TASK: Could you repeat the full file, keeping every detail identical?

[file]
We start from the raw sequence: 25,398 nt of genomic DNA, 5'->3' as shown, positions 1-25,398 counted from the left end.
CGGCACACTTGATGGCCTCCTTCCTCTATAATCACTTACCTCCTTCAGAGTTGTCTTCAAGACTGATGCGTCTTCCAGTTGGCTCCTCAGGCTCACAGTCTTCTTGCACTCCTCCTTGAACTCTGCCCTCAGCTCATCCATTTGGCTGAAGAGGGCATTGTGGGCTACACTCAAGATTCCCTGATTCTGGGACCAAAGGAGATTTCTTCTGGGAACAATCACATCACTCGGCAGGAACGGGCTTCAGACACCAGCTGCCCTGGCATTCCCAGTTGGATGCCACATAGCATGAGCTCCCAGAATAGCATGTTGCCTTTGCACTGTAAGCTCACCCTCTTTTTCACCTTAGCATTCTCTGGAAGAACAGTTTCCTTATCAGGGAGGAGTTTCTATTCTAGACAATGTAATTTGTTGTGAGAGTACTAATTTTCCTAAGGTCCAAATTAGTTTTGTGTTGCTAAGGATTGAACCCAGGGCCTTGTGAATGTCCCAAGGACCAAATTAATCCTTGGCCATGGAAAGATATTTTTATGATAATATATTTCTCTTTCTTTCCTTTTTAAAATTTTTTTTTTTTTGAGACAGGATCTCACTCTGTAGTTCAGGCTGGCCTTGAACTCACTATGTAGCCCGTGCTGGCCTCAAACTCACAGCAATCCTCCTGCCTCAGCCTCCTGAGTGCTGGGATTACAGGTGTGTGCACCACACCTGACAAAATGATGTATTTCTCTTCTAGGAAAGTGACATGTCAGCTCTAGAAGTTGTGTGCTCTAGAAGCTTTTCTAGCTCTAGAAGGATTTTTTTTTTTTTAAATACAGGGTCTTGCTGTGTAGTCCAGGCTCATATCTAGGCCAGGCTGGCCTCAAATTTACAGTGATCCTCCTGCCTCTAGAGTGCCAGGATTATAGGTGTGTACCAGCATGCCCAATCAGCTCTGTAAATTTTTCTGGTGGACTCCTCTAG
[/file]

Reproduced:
We start from the raw sequence: 25,398 nt of genomic DNA, 5'->3' as shown, positions 1-25,398 counted from the left end.
CGGCACACTTGATGGCCTCCTTCCTCTATAATCACTTACCTCCTTCAGAGTTGTCTTCAAGACTGATGCGTCTTCCAGTTGGCTCCTCAGGCTCACAGTCTTCTTGCACTCCTCCTTGAACTCTGCCCTCAGCTCATCCATTTGGCTGAAGAGGGCATTGTGGGCTACACTCAAGATTCCCTGATTCTGGGACCAAAGGAGATTTCTTCTGGGAACAATCACATCACTCGGCAGGAACGGGCTTCAGACACCAGCTGCCCTGGCATTCCCAGTTGGATGCCACATAGCATGAGCTCCCAGAATAGCATGTTGCCTTTGCACTGTAAGCTCACCCTCTTTTTCACCTTAGCATTCTCTGGAAGAACAGTTTCCTTATCAGGGAGGAGTTTCTATTCTAGACAATGTAATTTGTTGTGAGAGTACTAATTTTCCTAAGGTCCAAATTAGTTTTGTGTTGCTAAGGATTGAACCCAGGGCCTTGTGAATGTCCCAAGGACCAAATTAATCCTTGGCCATGGAAAGATATTTTTATGATAATATATTTCTCTTTCTTTCCTTTTTAAAATTTTTTTTTTTTTGAGACAGGATCTCACTCTGTAGTTCAGGCTGGCCTTGAACTCACTATGTAGCCCGTGCTGGCCTCAAACTCACAGCAATCCTCCTGCCTCAGCCTCCTGAGTGCTGGGATTACAGGTGTGTGCACCACACCTGACAAAATGATGTATTTCTCTTCTAGGAAAGTGACATGTCAGCTCTAGAAGTTGTGTGCTCTAGAAGCTTTTCTAGCTCTAGAAGGATTTTTTTTTTTTTAAATACAGGGTCTTGCTGTGTAGTCCAGGCTCATATCTAGGCCAGGCTGGCCTCAAATTTACAGTGATCCTCCTGCCTCTAGAGTGCCAGGATTATAGGTGTGTACCAGCATGCCCAATCAGCTCTGTAAATTTTTCTGGTGGACTCCTCTAG